Crisil Expects 10% Growth for Indian Ship Breaking Sector
Crisil Rating said that India’s ship-breaking industry's revenue is expected to see a 10% YoY increase this fiscal due to improved availability of condemned
Crisil Rating said that India’s ship-breaking industry's revenue is expected to see a 10% YoY increase this fiscal due to improved availability of condemned vessels and higher rates for steel scrap as Indian ship-breakers are set to procure between 230 and 240 vessels, with a combined weight of over 1.9 million light displacement tonnage this fiscal, compared with 214 vessels weighing 1.77 million LDT bought last fiscal.
According to the report, a plunge in global trade due to the COVID-19 pandemic weighed on sea freight, hurting viability of shippers and making more vessels available for dismantling at cheaper rates. Consequently, from the second quarter starting July 2020, there was a sharp rise in the number of vessels bought for breaking, compared with muted activity in the first quarter. Usually, the vessel procurement rate is about USD 20-30 per tonne higher than the steel scrap selling rate, which indicates ship-breaking is a loss-making proposition. But the key to profitability lies in the sale of higher value non-ferrous metals, oil, and furniture found on condemned ships, which form a sizeable part of the vessel scrap beyond steel. A vessel typically comprises 30 per cent of such non-ferrous products and 70 per cent steel. Sales of non-ferrous products offset the loss incurred in scrap steel sales and operating overheads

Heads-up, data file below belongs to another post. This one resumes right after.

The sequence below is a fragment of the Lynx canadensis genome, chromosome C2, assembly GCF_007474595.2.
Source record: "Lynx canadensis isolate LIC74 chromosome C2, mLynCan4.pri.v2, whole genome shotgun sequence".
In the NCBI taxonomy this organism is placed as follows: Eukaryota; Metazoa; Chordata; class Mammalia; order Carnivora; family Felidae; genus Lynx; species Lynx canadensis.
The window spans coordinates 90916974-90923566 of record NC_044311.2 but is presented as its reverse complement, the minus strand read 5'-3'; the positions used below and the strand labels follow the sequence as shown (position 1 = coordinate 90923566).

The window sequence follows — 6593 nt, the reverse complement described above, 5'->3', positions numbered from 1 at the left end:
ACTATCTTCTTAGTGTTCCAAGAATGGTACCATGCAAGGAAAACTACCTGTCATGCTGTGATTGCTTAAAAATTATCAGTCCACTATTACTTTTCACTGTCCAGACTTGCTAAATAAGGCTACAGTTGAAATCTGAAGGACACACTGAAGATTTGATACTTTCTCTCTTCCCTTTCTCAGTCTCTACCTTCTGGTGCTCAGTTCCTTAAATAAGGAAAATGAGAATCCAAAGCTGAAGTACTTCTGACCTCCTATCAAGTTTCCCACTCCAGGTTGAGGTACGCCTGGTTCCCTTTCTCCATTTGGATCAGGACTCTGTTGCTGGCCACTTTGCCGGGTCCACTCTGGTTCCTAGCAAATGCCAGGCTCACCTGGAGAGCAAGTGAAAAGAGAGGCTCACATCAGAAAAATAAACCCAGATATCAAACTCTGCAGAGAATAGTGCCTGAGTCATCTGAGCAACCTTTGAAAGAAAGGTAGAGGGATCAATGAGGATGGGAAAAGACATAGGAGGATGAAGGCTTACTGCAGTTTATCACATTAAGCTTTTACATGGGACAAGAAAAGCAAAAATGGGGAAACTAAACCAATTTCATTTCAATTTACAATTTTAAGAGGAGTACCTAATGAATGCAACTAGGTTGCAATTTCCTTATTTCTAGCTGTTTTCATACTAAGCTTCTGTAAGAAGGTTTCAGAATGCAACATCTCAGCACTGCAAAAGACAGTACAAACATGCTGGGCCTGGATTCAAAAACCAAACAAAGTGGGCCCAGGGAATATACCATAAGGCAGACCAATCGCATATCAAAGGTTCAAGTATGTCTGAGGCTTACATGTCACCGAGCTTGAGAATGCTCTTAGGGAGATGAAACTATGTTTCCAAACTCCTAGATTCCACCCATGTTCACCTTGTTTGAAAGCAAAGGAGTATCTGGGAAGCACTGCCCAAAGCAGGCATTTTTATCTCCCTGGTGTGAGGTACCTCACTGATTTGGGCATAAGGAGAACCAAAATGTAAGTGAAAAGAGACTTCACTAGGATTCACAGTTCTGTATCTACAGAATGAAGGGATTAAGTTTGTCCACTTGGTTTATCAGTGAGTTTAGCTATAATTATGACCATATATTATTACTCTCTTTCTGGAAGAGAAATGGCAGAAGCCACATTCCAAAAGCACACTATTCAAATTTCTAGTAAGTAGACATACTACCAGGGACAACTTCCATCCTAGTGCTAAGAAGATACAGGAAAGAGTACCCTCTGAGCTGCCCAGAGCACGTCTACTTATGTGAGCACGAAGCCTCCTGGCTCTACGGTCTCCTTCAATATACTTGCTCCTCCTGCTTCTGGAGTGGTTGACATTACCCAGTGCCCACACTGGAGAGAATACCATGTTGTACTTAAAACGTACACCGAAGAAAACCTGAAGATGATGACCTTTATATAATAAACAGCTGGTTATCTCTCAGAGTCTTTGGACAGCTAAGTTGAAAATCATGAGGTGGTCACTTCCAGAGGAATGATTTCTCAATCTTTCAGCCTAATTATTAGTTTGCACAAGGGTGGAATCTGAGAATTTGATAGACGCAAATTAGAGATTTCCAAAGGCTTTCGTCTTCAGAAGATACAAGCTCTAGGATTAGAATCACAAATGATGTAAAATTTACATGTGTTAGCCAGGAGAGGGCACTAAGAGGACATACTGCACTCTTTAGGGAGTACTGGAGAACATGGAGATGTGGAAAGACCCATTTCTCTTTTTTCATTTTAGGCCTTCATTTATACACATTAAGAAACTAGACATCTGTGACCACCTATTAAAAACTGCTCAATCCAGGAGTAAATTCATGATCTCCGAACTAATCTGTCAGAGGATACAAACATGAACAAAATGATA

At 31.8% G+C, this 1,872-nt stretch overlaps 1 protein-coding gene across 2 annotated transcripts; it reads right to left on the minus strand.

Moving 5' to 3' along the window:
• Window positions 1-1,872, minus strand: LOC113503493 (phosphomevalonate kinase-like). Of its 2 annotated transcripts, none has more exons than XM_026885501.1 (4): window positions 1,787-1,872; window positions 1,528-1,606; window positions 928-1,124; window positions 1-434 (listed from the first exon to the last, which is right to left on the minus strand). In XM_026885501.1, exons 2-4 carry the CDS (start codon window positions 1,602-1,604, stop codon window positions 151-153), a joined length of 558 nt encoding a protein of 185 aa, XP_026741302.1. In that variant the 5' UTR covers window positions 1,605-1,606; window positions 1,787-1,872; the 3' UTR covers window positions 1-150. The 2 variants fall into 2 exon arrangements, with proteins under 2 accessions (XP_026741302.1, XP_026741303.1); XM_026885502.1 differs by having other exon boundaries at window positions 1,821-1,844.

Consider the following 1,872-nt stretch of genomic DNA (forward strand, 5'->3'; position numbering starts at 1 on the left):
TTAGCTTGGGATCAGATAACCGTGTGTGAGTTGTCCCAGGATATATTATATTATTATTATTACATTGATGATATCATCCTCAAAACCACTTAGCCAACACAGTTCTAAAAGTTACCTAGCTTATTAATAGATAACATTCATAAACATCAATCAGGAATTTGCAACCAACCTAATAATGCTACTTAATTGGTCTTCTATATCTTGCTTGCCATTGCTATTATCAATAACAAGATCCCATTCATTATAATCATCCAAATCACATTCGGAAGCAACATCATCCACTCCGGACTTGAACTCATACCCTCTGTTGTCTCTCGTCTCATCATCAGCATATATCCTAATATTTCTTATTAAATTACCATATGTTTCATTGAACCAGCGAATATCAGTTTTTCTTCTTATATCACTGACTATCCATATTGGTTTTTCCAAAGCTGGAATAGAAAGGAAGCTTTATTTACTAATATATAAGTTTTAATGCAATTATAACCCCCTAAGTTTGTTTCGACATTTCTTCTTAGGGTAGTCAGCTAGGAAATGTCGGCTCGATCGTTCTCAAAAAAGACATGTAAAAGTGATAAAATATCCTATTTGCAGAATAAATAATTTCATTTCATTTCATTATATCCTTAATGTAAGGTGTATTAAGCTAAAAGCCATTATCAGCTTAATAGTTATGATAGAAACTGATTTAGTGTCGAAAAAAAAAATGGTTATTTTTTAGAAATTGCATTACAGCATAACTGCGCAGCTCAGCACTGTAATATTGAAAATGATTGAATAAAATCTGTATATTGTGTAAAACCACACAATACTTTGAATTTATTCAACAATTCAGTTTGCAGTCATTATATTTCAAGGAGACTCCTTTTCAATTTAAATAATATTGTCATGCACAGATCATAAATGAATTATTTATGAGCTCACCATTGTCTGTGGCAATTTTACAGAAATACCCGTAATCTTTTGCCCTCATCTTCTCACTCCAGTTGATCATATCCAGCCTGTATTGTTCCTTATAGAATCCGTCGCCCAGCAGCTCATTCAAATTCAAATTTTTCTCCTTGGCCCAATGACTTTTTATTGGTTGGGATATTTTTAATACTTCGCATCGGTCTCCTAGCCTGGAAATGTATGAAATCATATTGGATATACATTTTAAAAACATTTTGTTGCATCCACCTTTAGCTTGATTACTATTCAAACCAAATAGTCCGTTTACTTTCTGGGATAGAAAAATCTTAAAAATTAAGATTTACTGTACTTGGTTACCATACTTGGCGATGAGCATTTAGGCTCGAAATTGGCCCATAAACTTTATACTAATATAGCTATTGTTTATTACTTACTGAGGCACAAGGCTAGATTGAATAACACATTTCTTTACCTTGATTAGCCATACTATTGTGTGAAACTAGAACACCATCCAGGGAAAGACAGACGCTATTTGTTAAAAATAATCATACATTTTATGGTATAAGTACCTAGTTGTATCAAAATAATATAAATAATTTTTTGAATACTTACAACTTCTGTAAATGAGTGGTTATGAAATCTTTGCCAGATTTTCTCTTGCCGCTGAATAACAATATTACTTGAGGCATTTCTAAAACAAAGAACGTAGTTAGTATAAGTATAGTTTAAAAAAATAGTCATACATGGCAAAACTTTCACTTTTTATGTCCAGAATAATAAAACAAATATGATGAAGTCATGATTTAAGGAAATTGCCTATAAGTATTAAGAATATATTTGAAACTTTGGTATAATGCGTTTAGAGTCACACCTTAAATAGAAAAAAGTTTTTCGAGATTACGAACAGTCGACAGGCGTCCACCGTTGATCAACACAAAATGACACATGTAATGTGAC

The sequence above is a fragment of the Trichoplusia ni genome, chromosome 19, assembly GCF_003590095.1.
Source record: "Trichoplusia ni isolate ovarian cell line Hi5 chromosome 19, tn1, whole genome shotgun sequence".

Further, with India enacting the Recycling of Ships Act, 2019, and joining the Hong Kong International Convention, which sets the standards for ship recycling the move has bolstered the country's leadership position globally. Of India's 150 ship-breaking yards, 90 are HKC-certified, giving it an edge over its closest competitors, Pakistan and Bangladesh, which have not yet acceded to the HKC. These three Asian neighbours dismantle more than three-fourths of the ships globally